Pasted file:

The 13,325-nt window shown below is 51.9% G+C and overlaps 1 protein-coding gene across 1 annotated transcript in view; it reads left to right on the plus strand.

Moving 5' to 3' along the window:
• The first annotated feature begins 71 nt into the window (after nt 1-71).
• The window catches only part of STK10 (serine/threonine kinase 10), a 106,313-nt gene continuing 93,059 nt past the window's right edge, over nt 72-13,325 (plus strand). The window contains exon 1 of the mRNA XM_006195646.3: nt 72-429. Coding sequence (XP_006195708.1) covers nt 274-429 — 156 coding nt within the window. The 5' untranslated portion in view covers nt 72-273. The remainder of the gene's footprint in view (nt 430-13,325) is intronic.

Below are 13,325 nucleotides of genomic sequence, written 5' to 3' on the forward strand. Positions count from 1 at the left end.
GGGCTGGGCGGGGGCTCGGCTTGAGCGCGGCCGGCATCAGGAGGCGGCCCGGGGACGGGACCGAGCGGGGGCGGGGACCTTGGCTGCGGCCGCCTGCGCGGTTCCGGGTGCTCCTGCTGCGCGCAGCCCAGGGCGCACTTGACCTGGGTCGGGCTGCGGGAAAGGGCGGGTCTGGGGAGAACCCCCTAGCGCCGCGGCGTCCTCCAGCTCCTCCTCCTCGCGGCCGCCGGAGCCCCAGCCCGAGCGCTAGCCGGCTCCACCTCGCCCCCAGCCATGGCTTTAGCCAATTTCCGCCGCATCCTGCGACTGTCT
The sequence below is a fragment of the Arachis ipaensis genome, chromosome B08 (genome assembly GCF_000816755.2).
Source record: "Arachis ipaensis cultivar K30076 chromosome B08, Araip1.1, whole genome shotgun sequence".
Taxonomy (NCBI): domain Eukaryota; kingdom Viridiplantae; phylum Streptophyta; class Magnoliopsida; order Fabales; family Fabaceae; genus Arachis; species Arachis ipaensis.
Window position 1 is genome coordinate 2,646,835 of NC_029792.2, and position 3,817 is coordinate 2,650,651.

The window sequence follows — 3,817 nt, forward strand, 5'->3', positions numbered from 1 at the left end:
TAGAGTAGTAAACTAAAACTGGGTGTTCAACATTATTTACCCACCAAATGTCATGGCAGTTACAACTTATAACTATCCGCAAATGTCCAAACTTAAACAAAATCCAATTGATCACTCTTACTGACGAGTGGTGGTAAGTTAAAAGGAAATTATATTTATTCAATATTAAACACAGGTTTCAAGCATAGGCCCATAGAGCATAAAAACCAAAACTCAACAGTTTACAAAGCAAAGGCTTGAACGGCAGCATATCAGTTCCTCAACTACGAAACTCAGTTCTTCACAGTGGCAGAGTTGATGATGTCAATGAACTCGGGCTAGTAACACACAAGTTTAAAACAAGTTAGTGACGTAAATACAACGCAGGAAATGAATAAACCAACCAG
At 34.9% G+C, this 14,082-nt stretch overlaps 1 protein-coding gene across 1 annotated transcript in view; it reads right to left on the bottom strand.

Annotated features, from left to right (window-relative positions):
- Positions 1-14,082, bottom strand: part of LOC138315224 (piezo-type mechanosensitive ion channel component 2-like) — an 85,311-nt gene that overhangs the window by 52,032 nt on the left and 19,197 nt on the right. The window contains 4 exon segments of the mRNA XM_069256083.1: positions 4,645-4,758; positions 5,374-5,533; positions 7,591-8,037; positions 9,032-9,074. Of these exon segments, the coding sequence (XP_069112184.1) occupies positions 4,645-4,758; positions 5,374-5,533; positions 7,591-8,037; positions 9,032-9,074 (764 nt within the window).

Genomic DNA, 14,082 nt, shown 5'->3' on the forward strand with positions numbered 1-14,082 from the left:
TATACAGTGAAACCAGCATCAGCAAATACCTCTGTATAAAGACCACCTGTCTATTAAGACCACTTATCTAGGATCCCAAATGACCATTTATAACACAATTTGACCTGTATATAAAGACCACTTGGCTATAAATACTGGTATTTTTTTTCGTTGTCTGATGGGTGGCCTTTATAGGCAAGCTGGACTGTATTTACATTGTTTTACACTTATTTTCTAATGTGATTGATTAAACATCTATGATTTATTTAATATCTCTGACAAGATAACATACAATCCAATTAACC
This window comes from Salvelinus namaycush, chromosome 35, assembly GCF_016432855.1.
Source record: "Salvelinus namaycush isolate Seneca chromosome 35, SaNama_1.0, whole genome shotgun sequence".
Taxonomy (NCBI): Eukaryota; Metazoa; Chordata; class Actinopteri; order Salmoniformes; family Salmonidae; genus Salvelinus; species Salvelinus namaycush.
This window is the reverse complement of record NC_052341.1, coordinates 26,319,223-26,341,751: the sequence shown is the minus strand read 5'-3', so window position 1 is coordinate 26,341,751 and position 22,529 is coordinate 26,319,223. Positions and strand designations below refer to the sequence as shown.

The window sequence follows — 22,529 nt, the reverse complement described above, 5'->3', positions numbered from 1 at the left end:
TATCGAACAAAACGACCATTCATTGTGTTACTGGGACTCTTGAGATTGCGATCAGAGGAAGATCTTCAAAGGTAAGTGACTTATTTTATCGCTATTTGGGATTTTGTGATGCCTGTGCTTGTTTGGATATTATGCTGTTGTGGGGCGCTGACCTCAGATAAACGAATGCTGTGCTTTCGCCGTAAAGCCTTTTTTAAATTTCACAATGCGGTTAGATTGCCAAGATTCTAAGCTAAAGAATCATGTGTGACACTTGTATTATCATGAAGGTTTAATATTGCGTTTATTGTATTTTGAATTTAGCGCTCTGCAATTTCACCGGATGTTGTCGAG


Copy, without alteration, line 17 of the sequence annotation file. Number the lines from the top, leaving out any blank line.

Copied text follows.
TATACAGTGAAACCAGCATCAGCAAATACCTCTGTATAAAGACCACCTGTCTATTAAGACCACTTATCTAGGATCCCAAATGACCATTTATAACACAATTTGACCTGTATATAAAGACCACTTGGCTATAAATACTGGTATTTTTTTTCGTTGTCTGATGGGTGGCCTTTATAGGCAAGCTGGACTGTATTTACATTGTTTTACACTTATTTTCTAATGTGATTGATTAAACATCTATGATTTATTTAATATCTCTGACAAGATAACATACAATCCAATTAACC